Peat swamp forest

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Satellite image of the island of Borneo on 19 August 2002, showing smoke from burning peat swamp forests

Peat swamp forests are tropical moist forests where waterlogged soil prevents dead leaves and wood from fully decomposing. Over time, this creates a thick layer of acidic peat. Large areas of these forests are being logged at high rates.

Peat swamp forests are typically surrounded by lowland rain forests on better-drained soils, and by brackish or salt-water mangrove forests near the coast.

Tropical peatlands, which coexist with swamp forests, have accumulated vast amounts of carbon as soil organic matter. Since the 1970s, however, deforestation and drainage have progressed on an enormous scale. In addition, El Niño and Southern Oscillation (ENSO) drought and large-scale fires, which grow larger under the drought condition, are accelerating peatland devastation. That devastation enhances decomposition of soil organic matter and increases the carbon release to the atmosphere as CO2. This phenomenon suggests that tropical peatlands have already become a large CO2 source, but related quantitative information is limited.[1]

In particular, tropical peat swamp forests are home to thousands of animals and plants, including many rare and critically endangered species such as the Orangutan and Sumatran Tiger.[2]

In Indonesia[edit]

Over the past decade[date missing], the government of Indonesia has drained some peat swamp forests on the island of Borneo for conversion to agricultural land. The dry years of 1997-8 and 2002-3 saw huge fires in the peat swamp forests. A study for the European Space Agency found that the peat swamp forests are a significant carbon sink for the planet, and that the fires of 1997-8 may have released up to 2.5 billion tonnes, and the 2002-3 fires between 200 million to 1 billion tonnes, of carbon into the atmosphere. Much of the emissions from peatlands in Borneo are due to changes in their hydrological regime, caused by drainage from nearby plantations (particularly oil palm). Peatland conservation and rehabilitation are more efficient undertakings than reducing deforestation (in terms of claiming carbon credits from REDD initiatives), due to the much larger reduced emissions achievable per unit area and the much lower opportunity costs involved.[3] Indonesia contains 50% of tropical peat swamps and 10% in the world.[4]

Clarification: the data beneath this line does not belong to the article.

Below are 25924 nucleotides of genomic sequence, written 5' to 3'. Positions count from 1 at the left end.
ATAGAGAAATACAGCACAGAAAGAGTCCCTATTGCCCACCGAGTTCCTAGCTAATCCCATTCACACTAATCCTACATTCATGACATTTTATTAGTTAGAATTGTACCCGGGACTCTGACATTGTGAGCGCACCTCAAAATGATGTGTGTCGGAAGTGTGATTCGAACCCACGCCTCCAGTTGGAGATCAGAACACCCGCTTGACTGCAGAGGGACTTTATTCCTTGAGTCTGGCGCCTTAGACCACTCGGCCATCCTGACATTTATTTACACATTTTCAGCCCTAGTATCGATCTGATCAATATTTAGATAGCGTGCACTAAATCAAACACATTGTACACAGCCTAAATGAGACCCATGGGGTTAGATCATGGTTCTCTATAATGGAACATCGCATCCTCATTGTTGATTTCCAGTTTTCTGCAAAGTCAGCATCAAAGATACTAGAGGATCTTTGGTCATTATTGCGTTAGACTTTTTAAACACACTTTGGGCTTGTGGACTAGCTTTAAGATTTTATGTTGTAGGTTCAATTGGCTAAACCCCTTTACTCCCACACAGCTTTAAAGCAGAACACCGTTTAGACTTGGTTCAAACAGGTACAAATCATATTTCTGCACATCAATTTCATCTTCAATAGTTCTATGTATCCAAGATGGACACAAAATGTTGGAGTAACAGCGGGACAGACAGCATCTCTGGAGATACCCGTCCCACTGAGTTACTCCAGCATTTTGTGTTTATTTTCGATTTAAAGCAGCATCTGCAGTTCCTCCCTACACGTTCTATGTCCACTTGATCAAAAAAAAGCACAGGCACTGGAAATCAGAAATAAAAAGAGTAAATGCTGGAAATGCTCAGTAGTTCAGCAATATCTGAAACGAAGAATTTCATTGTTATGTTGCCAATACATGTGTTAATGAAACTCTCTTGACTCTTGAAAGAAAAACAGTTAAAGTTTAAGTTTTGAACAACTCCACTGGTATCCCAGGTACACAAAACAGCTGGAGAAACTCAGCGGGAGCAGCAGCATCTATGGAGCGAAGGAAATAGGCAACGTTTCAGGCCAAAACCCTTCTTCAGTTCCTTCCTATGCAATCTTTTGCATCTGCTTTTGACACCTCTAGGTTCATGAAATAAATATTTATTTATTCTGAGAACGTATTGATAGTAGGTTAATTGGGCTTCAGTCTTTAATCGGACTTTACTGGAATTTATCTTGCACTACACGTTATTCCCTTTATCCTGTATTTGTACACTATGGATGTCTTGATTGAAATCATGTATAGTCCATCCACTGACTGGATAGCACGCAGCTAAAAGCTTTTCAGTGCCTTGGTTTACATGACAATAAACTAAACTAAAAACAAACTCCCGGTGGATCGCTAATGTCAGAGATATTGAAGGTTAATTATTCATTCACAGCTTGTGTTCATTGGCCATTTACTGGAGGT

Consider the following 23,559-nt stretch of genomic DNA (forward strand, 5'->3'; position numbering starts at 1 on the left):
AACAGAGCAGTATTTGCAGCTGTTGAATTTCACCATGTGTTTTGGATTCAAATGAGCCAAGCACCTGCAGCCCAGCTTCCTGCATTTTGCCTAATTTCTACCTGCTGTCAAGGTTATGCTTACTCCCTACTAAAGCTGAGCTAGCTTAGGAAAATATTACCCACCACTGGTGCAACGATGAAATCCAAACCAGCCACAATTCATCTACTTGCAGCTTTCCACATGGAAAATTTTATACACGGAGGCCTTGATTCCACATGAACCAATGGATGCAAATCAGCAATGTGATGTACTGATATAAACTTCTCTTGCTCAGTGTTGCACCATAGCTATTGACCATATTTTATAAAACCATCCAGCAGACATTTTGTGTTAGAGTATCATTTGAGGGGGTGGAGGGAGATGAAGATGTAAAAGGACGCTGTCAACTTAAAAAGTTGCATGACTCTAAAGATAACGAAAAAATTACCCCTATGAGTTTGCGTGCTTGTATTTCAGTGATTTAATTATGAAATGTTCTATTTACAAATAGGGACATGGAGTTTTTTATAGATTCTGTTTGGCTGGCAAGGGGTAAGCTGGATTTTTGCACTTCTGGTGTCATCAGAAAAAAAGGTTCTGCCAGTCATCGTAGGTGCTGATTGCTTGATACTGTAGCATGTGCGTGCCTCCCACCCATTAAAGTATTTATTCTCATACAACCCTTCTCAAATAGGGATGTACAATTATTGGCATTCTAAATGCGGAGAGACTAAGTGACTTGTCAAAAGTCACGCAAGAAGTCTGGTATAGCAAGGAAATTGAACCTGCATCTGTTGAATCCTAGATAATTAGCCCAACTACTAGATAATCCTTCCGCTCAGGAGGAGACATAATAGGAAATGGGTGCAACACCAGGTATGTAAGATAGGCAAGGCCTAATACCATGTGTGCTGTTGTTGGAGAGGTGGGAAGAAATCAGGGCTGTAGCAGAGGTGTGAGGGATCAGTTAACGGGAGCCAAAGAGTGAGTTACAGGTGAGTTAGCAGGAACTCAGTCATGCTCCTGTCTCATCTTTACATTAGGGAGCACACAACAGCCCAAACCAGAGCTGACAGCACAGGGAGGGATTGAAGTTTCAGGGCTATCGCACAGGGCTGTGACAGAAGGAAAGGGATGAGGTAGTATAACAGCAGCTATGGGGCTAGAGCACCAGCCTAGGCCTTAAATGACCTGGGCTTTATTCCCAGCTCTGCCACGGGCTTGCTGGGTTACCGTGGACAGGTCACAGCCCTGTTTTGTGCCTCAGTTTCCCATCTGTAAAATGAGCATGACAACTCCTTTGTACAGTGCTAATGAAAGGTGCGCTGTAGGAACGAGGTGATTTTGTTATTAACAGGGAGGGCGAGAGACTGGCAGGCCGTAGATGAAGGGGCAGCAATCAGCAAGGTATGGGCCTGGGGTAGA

Habitat disturbance caused by logging was shown to affect orangutan density within mixed swamp forest. The orangutan population for a larger peat covered landscape unit (9200 km2), including the Sebangau catchment, was estimated to be between 5671 (±955) and 8951 (±1509) individuals, based upon the area of each forest type, the level of disturbance in each area and corrected to prevent overestimates. There is a presence of a very large, self-sustaining orangutan population in this region and emphasizes the urgent requirement for greater protection of Kalimantan's peat swamp forests in the light of recent and rapid habitat degradation.[5]

Peat formation is a true carbon sink, the carbon being sequestered out of the system and converted into peat through biological activity. Peat swamp forests originally represented major ecosystems in Indonesia and ranged between 16.5 – 27 million hectares. In their original state, Indonesian peat swamp forests sequestered between 0.01 – 0.03 Gigatonnes of carbon annually. These important ecosystems have however in recent years been reduced through drainage and conversion to agricultural lands and other activities. Their present status as carbon sequestering systems have thus also been reduced significantly. An understanding of the global importance of peat (and thus the urgency of maintaining peat swamp forests) and identifying alternative ways of making these areas productive in an environmentally sound and sustainable manner should have high priority among scientists and policy-makers alike. [6]

In Malaysia[edit]

It has long been assumed that the peat underlying tropical peat swamp forests accumulates because the extreme conditions (water logged, nutrient poor, anaerobic and acidic—pH 2.9–3.5) impede microbial activity. Litterbag studies in a tropical Malaysian peat swamp (North Selangor peat swamp forest) showed that although the sclerophyllous, toxic leaves of endemic peat forest plants (Macaranga pruinosa, Campnosperma coriaceum, Pandanus atrocarpus, Stenochlaena palustris) were barely decomposed by bacteria and fungi (decay rates of only 0.0006–0.0016 k day−1), leaves of M. tanarius, a secondary forest species were almost completely decomposed (decay rates of 0.0047–0.005 k day−1) after 1 year. Thus it is intrinsic properties of the leaves (that are adaptations to deter herbivory in the nutrient poor environment) that impede microbial breakdown. [7]


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